Why Big Companies Can Struggle to Innovate

If you’ll excuse me for a moment, I want to head off from a display-only topic to talk about a general business issue, that is to say, innovation. In a recent article, one of our analysts queried whether a big company was going to create the ‘next big thing’ in the mobile space. “Almost certainly not,” is my answer. Here’s why.

Really great companies are very good at execution. It’s not enough in business to simply have a good idea; you have to run a good company and work closely with your customers to make sure you’re doing what they want. The better you are at execution and running a responsive business, the closer you are to your customers, and often you are closest to the difficult customers who push you to add features and services and get better.

The reality of truly disruptive technologies is that they often come from directions you don’t see or expect, and your best customers probably won’t use them. PCs are a classic disruptive technology of this type. When they came along, they weren’t particularly useful to the companies that ran mainframe and minicomputers (although PCs could be turned into quite effective terminals for those systems). In fact, they were often a problem to those companies as they allowed individual PC users to do their own thing and bypass the corporate IT department. Over time, they grew and grew in volume. The volume drove reducing cost and that enabled even more volume. With massively increasing volumes, the PC makers – and their supply chain – were able to boost performance and value until they (almost) killed the mainframe business.

In the same way, professional graphics companies (just to get to something more display related!) got driven out by companies that designed game chips. These weren’t as good as the professional systems initially, but the huge volume bought by game players eventually meant that the R&D and other technology went way past that of the companies such as Silicon Graphics and Evans & Sutherland.

In his excellent book, The Innovator’s Dilemma, Clayton Christensen of Harvard set out the logic for why this always happened and why it was (almost) inevitable. His thesis was basically that the better-run the company, and the more successful, the less likely it was to see its competition coming – and even if it did see it, it would have trouble doing anything about it, as giving resources to the disruptive technology would not be supported by customers or internal power structures.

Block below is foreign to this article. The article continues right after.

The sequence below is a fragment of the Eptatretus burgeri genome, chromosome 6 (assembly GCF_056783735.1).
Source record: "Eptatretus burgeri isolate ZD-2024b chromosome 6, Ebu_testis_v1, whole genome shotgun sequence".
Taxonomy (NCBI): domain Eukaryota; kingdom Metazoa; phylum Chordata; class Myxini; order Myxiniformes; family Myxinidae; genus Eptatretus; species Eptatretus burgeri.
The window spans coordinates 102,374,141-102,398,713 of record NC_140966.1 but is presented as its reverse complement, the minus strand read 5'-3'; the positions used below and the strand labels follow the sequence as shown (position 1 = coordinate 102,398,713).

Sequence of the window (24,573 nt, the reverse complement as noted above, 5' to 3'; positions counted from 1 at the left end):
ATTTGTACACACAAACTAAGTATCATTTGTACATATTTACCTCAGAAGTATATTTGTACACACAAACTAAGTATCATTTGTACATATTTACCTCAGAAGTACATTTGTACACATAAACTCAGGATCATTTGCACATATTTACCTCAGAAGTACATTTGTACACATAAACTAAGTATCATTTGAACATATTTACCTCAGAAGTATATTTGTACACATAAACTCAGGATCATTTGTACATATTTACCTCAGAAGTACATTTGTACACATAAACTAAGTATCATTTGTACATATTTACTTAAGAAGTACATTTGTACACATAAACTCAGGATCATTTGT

His views changed how a lot of companies tried to develop really innovative technologies. It seemed better, if Christensen was correct, to keep such potentially disruptive outside organisations to allow them to grow and develop and I have certainly believed that at least some part of the activities of huge technology companies such as Intel and Philips have changed how they worked to take the idea into account. Both of those companies invest in outside ventures and start-ups, or spin technologies out from the main company to give them a chance to develop and find their own customer base. Intel has the Intel Capital business which, as well as helping companies that can be helpful to the ecosystem in which Intel competes, can support ideas and ventures that would seem to be potentially the eventual cause of Intel’s demise!

As long ago as 1994, HP was quoted in Fortune magazine as saying “If we don’t eat our own lunch, someone else will”. HP is a classic example of a process-driven, customer responsive organisation that would have trouble doing something that would kill its own businesses. However, the logic of that quote was that what may disrupt you can come from inside. Hmmm… I’m a great admirer of HP, but I find it hard to think of something disruptive it has done since laser printers – and that didn’t, as far as I can see, disrupt a major business (although it probably killed the pen plotters!). Anyway, I’m sure HP’s PR people will be in touch…

Often business books don’t seem to relate to the real world that I see around me, but the The Innovator’s Dilemma did strike a chord and is one of the best business books I’ve read (and I’ve read a lot). If you are in technology marketing, it should be absolutely required reading.

– Bob Raikes